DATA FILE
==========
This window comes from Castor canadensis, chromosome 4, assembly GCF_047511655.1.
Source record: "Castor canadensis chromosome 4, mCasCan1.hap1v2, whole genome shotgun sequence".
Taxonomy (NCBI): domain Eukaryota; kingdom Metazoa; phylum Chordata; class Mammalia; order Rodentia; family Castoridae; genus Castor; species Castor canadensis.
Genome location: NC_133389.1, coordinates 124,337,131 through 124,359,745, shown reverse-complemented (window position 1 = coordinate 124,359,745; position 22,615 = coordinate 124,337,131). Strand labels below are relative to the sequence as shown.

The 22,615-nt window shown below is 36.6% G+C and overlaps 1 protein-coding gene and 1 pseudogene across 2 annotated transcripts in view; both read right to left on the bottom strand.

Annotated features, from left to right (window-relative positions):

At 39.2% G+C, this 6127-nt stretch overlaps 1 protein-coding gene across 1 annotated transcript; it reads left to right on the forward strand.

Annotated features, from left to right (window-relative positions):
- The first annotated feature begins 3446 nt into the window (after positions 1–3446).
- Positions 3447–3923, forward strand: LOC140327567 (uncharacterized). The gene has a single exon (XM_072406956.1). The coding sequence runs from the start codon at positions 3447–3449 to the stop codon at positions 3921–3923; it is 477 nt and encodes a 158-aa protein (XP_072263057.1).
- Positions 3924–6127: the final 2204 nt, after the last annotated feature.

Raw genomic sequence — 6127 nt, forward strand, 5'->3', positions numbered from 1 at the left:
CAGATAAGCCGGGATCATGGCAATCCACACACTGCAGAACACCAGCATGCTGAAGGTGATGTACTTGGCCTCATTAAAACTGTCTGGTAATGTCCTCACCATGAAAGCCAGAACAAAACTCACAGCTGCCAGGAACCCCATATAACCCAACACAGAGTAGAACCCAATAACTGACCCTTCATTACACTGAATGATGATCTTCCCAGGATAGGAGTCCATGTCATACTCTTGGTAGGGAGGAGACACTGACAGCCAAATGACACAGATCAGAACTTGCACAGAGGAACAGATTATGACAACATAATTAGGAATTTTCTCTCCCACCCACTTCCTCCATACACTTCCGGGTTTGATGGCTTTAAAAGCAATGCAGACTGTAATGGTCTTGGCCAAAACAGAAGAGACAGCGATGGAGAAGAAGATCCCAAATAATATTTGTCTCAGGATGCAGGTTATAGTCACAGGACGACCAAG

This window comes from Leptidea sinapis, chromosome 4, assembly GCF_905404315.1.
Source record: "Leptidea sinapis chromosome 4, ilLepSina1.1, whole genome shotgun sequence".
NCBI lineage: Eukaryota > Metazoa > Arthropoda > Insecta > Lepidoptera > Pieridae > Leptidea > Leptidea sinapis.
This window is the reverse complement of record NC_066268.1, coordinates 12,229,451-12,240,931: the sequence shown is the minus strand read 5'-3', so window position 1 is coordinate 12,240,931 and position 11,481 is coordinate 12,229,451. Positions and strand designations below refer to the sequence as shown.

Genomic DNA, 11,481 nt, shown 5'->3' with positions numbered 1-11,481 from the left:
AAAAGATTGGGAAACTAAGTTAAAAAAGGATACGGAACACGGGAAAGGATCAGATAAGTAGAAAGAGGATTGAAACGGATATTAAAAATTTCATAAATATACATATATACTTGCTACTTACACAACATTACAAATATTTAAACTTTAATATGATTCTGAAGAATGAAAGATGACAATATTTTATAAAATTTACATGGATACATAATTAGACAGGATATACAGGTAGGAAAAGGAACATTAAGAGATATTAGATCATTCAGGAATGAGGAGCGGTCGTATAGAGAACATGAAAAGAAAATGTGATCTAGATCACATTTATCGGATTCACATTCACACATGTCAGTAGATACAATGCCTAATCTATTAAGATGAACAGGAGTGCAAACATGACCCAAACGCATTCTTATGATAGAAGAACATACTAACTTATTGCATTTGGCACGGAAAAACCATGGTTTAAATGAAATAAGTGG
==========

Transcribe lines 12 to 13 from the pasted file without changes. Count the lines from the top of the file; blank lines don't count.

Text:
Raw genomic sequence — 6127 nt, forward strand, 5'->3', positions numbered from 1 at the left:
CAGATAAGCCGGGATCATGGCAATCCACACACTGCAGAACACCAGCATGCTGAAGGTGATGTACTTGGCCTCATTAAAACTGTCTGGTAATGTCCTCACCATGAAAGCCAGAACAAAACTCACAGCTGCCAGGAACCCCATATAACCCAACACAGAGTAGAACCCAATAACTGACCCTTCATTACACTGAATGATGATCTTCCCAGGATAGGAGTCCATGTCATACTCTTGGTAGGGAGGAGACACTGACAGCCAAATGACACAGATCAGAACTTGCACAGAGGAACAGATTATGACAACATAATTAGGAATTTTCTCTCCCACCCACTTCCTCCATACACTTCCGGGTTTGATGGCTTTAAAAGCAATGCAGACTGTAATGGTCTTGGCCAAAACAGAAGAGACAGCGATGGAGAAGAAGATCCCAAATAATATTTGTCTCAGGATGCAGGTTATAGTCACAGGACGACCAAG